Cyprus dragging its feet in digital transformation

2 mins read

Cyprus needs to get connected after being ranked among the bottom five EU countries in the Digital Economy and Society Index (DESI) published by the European Commission.

Despite having improved its score in all five areas covered by the Index, Cyprus still performed poorly compared to the EU average coming 24th out of 28 member states (including the UK).

“It still has a long way to go to improve its digital performance,” said the European Commission.

The DESI is a composite index that summarises relevant indicators on Europe’s digital performance and tracks the evolution of EU Member States in digital competitiveness.

Its 2020 reports are based on 2019 data, prior to the outbreak of the COVID-19 pandemic.

“The Covid-19 crisis shows how important it is to ensure the continuation of government activities when social distancing measures are in place.

A successful exit strategy to the current pandemic will require robust digital public services throughout the member states, including e-health,” the commission noted.

Cyprus lacking in digital connectivity was ranked 27, propped up by Bulgaria in last place, and after Greece.

Denmark had the highest score for digital connectivity on the DESI.

Although recording the most progress in connectivity and use of the internet, 13% of Cypriots have never used the internet while half lack basic digital skills, the Index report revealed.

Cyprus did rank above the EU average on mobile broadband, but it falls below the EU average on the take-up of fast broadband.

But Cyprus is a leader in fixed broadband coverage as 87% of households have access to the internet, well above the EU’s average of 78%.

Need for speed

However, when it comes to having a connection of at least 100 Mbps fixed broadband take-up, just 2% of Cypriot households enjoy such speeds.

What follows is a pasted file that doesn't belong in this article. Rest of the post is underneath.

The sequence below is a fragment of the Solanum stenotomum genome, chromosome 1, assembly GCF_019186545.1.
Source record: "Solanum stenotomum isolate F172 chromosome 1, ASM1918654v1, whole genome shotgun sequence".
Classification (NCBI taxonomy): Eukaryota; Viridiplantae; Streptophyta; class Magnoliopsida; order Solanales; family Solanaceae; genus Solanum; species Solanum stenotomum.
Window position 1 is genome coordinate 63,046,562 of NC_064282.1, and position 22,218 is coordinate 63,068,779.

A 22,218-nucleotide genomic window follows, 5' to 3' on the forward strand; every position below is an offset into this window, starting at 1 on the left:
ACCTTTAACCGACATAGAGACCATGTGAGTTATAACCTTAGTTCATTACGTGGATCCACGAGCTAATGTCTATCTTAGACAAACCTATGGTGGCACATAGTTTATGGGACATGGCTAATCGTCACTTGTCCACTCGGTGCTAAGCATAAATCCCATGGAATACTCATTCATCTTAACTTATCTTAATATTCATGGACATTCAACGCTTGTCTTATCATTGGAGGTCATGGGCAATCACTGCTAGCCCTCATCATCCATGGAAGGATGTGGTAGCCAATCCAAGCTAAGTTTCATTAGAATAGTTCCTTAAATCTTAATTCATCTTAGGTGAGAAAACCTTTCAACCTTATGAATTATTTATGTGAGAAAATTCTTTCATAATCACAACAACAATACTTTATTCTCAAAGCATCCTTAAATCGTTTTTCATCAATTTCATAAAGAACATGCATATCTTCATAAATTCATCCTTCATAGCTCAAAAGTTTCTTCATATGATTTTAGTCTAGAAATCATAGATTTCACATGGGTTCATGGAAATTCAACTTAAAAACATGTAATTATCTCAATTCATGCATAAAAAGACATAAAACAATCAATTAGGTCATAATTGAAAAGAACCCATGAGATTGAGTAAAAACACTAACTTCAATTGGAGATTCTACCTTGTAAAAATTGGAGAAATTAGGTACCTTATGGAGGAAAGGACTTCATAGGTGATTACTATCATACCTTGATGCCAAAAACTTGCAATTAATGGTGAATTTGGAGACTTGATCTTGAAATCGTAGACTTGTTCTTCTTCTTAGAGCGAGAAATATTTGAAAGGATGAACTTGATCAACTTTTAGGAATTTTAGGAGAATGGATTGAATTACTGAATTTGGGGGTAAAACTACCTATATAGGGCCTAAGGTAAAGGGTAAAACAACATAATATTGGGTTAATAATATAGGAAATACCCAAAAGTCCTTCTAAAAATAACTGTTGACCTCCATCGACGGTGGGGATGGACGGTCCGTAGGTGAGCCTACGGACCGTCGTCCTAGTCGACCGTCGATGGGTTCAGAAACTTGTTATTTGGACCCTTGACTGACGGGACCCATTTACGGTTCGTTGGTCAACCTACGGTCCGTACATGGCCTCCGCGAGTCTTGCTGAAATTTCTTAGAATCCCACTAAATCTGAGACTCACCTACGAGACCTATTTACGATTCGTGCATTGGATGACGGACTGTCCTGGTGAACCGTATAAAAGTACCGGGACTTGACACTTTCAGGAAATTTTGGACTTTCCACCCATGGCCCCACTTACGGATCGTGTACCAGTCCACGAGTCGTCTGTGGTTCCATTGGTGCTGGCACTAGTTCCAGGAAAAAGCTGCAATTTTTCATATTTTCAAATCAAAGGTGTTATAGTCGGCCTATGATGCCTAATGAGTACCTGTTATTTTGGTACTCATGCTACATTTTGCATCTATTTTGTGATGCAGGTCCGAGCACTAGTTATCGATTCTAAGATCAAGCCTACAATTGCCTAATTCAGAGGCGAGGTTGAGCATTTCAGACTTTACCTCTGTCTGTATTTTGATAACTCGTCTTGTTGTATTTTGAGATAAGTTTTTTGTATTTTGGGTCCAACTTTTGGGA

It is believed one of the reasons for Cyprus performing so poorly in the above metric, is the fact that it is among the countries that offer the most expensive products, especially in mobile broadcast products.

Cyprus is among the three most expensive countries in almost all baskets above 100 Mbps.

The number of Cypriot e-government users fell since 2018, at 51% (against the EU average of 67%) of internet users submitting forms in 2019.

The Deputy Ministry of Innovation has issued a tender for the selection of a consulting firm to advise it on preparing the “Cyprus Broadband Plan 2021-2025” in compliance with the conditions set by the EU.

The “Cyprus Broadband Plan 2021-2025” is a new digital roadmap expected to be published this year, aiming to bring the country up to date with its EU obligation to implement the ‘1 GB society scheme’ by 2025.

The scheme foresees a majority of households with access to fast internet speeds, while some areas will have access to speeds of 1 GBps.

Cyprus’ roadmap also seeks to digitally transform the public sector, promote the digital transformation of the private sector, and champion innovation in line with the country’s level of digital maturity.

The DESI report said the island’s digital transformation was given a boost during the COVID-19 crisis.

“During the pandemic, Cyprus has taken a large number of targeted measures which have promoted the digital transformation of its society, including a dedicated call centre, interactive voice response and text messaging for any movement of citizens as well as a data register for tracking confirmed Covid-19 cases, a location tracker of suspected cases and a platform illustrating the spread of the virus”.